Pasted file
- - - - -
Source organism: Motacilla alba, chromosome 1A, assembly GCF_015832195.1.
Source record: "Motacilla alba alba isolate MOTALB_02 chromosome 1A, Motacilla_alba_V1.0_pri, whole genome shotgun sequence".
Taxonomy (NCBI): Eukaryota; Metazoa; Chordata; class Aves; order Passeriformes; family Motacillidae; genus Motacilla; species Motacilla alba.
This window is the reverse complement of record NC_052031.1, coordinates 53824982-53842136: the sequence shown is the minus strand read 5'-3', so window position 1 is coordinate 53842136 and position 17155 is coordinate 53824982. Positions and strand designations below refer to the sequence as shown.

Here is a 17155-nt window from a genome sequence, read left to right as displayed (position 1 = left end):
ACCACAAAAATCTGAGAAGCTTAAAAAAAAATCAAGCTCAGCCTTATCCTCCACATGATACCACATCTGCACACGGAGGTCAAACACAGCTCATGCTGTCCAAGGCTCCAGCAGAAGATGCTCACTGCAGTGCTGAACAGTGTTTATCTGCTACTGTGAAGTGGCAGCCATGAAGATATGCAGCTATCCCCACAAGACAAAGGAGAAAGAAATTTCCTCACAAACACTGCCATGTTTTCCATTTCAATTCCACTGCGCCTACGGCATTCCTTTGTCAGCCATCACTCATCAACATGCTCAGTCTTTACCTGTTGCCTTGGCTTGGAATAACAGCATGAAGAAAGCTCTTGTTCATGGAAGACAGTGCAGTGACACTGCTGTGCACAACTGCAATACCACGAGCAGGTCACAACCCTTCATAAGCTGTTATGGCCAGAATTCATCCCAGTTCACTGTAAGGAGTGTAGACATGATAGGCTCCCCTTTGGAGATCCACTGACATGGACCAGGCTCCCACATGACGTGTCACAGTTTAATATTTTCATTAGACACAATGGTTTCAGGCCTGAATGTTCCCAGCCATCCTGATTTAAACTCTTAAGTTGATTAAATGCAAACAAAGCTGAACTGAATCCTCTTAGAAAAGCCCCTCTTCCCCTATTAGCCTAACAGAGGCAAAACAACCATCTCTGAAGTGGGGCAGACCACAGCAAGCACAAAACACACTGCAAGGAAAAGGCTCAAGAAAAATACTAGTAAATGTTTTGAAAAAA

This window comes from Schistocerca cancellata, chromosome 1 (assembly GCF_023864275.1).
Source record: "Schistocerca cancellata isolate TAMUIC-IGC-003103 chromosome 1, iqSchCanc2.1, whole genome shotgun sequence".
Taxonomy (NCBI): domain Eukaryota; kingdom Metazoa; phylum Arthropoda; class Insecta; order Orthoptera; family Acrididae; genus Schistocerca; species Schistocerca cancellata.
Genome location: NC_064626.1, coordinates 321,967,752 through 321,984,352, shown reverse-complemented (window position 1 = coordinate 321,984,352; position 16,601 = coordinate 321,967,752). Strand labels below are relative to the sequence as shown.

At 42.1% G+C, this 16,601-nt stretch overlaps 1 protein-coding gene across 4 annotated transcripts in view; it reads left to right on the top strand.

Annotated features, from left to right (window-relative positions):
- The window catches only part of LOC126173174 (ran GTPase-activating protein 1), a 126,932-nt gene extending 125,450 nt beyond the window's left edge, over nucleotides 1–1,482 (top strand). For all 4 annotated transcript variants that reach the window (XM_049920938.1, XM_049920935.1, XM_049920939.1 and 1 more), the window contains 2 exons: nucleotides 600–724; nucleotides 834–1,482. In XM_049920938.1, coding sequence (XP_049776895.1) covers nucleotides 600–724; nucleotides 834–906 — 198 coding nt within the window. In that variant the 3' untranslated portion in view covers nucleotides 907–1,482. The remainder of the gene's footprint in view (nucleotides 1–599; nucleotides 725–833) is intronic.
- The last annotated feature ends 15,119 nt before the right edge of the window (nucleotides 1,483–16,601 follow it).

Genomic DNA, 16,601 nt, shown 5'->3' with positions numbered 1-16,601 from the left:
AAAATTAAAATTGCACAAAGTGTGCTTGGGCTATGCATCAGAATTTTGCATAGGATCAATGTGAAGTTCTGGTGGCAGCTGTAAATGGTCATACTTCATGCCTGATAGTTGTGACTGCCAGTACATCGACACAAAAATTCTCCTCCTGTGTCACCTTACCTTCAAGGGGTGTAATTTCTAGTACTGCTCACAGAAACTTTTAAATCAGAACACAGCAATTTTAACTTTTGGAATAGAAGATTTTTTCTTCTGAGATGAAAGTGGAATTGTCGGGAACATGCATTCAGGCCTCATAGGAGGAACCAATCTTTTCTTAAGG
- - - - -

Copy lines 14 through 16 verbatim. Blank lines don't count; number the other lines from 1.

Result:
- The last annotated feature ends 15,119 nt before the right edge of the window (nucleotides 1,483–16,601 follow it).

Genomic DNA, 16,601 nt, shown 5'->3' with positions numbered 1-16,601 from the left:
AAAATTAAAATTGCACAAAGTGTGCTTGGGCTATGCATCAGAATTTTGCATAGGATCAATGTGAAGTTCTGGTGGCAGCTGTAAATGGTCATACTTCATGCCTGATAGTTGTGACTGCCAGTACATCGACACAAAAATTCTCCTCCTGTGTCACCTTACCTTCAAGGGGTGTAATTTCTAGTACTGCTCACAGAAACTTTTAAATCAGAACACAGCAATTTTAACTTTTGGAATAGAAGATTTTTTCTTCTGAGATGAAAGTGGAATTGTCGGGAACATGCATTCAGGCCTCATAGGAGGAACCAATCTTTTCTTAAGG